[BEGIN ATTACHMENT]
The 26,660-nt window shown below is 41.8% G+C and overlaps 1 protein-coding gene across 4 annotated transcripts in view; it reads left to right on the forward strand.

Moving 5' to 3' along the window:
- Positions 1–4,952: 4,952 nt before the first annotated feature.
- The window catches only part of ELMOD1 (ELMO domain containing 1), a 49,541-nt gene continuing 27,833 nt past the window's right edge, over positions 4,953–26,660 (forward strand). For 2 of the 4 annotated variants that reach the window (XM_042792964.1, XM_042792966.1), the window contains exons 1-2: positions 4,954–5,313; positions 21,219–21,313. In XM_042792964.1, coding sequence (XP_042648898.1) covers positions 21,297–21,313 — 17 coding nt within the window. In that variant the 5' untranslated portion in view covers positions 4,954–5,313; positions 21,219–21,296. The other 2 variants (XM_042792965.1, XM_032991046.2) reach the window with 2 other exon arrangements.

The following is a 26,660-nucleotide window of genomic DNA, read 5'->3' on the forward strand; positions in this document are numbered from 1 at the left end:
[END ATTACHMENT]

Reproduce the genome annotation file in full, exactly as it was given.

The 26,660-nt window shown below is 41.8% G+C and overlaps 1 protein-coding gene across 4 annotated transcripts in view; it reads left to right on the forward strand.

Moving 5' to 3' along the window:
- Positions 1–4,952: 4,952 nt before the first annotated feature.
- The window catches only part of ELMOD1 (ELMO domain containing 1), a 49,541-nt gene continuing 27,833 nt past the window's right edge, over positions 4,953–26,660 (forward strand). For 2 of the 4 annotated variants that reach the window (XM_042792964.1, XM_042792966.1), the window contains exons 1-2: positions 4,954–5,313; positions 21,219–21,313. In XM_042792964.1, coding sequence (XP_042648898.1) covers positions 21,297–21,313 — 17 coding nt within the window. In that variant the 5' untranslated portion in view covers positions 4,954–5,313; positions 21,219–21,296. The other 2 variants (XM_042792965.1, XM_032991046.2) reach the window with 2 other exon arrangements.

The following is a 26,660-nucleotide window of genomic DNA, read 5'->3' on the forward strand; positions in this document are numbered from 1 at the left end: